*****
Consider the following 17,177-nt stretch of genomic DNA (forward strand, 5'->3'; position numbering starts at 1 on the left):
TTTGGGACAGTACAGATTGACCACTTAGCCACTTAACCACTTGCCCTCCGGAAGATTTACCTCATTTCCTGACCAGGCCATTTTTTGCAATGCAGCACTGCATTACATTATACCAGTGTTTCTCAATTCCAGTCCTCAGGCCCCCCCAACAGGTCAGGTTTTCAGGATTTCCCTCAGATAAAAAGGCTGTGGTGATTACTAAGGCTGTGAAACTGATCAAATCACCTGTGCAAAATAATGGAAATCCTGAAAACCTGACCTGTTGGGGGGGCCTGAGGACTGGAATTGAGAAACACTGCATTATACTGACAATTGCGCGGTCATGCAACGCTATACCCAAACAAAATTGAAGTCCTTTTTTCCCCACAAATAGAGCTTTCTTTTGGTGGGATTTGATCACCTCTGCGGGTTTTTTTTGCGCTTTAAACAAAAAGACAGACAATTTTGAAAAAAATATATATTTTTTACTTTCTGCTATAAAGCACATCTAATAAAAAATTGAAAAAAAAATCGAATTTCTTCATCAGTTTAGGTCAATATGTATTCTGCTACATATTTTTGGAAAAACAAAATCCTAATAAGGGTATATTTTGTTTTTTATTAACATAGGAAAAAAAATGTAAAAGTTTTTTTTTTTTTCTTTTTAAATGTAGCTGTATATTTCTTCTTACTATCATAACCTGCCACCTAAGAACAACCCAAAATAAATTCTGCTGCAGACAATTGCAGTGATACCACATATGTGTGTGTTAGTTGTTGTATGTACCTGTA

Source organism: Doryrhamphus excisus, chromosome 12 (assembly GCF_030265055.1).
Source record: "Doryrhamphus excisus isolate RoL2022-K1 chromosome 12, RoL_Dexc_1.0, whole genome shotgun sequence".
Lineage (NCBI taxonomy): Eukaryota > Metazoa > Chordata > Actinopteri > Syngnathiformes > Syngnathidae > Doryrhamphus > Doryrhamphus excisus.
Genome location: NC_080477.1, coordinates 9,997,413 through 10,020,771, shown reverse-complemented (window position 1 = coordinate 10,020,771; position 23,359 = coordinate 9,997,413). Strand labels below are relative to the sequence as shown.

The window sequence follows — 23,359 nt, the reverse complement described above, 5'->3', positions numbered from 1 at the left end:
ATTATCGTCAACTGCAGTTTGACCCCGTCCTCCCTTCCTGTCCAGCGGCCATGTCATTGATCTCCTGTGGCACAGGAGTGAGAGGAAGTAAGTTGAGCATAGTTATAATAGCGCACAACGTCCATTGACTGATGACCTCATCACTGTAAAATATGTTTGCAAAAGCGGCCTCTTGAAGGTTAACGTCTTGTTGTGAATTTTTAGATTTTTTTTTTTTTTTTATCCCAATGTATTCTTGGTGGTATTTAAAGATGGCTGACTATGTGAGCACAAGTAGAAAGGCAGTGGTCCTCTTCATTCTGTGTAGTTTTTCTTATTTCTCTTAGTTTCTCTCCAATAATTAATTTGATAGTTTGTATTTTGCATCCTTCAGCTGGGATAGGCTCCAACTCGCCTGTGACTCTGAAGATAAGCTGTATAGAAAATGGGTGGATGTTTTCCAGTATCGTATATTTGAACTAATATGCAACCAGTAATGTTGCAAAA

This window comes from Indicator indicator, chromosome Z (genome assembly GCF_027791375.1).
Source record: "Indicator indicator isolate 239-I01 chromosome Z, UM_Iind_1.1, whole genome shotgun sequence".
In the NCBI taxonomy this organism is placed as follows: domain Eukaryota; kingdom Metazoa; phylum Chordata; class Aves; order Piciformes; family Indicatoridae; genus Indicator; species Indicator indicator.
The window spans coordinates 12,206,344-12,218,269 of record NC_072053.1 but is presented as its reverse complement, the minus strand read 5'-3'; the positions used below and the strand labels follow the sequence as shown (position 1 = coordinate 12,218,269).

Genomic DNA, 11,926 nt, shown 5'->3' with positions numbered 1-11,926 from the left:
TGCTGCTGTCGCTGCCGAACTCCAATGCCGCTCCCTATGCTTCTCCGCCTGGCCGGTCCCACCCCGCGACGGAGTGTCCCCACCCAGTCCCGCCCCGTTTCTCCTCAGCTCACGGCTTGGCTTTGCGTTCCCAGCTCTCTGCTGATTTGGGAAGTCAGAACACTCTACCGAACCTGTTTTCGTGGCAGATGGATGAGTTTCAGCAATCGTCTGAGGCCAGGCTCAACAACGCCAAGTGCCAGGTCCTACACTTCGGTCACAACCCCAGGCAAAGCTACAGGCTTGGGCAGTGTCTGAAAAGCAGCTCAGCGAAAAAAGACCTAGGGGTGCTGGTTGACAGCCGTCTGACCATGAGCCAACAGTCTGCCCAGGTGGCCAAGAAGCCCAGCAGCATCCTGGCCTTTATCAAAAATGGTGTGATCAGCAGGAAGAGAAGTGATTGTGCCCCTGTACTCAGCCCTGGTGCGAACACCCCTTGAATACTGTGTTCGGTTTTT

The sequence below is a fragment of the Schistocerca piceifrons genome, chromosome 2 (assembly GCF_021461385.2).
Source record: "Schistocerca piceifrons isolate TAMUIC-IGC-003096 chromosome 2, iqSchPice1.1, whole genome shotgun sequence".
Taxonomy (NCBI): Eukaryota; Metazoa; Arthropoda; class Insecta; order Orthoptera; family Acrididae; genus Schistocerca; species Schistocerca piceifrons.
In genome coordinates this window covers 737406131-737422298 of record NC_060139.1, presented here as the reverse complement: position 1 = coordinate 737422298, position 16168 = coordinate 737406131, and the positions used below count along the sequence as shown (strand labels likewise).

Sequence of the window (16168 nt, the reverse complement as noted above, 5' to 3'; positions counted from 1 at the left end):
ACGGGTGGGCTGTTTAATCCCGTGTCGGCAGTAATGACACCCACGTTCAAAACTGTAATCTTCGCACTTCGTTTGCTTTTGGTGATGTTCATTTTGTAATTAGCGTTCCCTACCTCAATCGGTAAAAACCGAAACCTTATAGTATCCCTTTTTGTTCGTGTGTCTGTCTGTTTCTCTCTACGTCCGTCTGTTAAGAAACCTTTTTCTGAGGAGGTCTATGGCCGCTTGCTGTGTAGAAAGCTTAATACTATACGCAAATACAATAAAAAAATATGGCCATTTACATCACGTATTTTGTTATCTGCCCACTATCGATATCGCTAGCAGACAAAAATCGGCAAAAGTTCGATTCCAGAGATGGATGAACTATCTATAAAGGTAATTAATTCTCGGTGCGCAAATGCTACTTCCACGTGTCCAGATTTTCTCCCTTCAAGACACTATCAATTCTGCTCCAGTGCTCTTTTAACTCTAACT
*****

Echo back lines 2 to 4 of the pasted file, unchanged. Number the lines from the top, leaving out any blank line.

TTTGGGACAGTACAGATTGACCACTTAGCCACTTAACCACTTGCCCTCCGGAAGATTTACCTCATTTCCTGACCAGGCCATTTTTTGCAATGCAGCACTGCATTACATTATACCAGTGTTTCTCAATTCCAGTCCTCAGGCCCCCCCAACAGGTCAGGTTTTCAGGATTTCCCTCAGATAAAAAGGCTGTGGTGATTACTAAGGCTGTGAAACTGATCAAATCACCTGTGCAAAATAATGGAAATCCTGAAAACCTGACCTGTTGGGGGGGCCTGAGGACTGGAATTGAGAAACACTGCATTATACTGACAATTGCGCGGTCATGCAACGCTATACCCAAACAAAATTGAAGTCCTTTTTTCCCCACAAATAGAGCTTTCTTTTGGTGGGATTTGATCACCTCTGCGGGTTTTTTTTGCGCTTTAAACAAAAAGACAGACAATTTTGAAAAAAATATATATTTTTTACTTTCTGCTATAAAGCACATCTAATAAAAAATTGAAAAAAAAATCGAATTTCTTCATCAGTTTAGGTCAATATGTATTCTGCTACATATTTTTGGAAAAACAAAATCCTAATAAGGGTATATTTTGTTTTTTATTAACATAGGAAAAAAAATGTAAAAGTTTTTTTTTTTTTCTTTTTAAATGTAGCTGTATATTTCTTCTTACTATCATAACCTGCCACCTAAGAACAACCCAAAATAAATTCTGCTGCAGACAATTGCAGTGATACCACATATGTGTGTGTTAGTTGTTGTATGTACCTGTA

Source organism: Doryrhamphus excisus, chromosome 12 (assembly GCF_030265055.1).
Source record: "Doryrhamphus excisus isolate RoL2022-K1 chromosome 12, RoL_Dexc_1.0, whole genome shotgun sequence".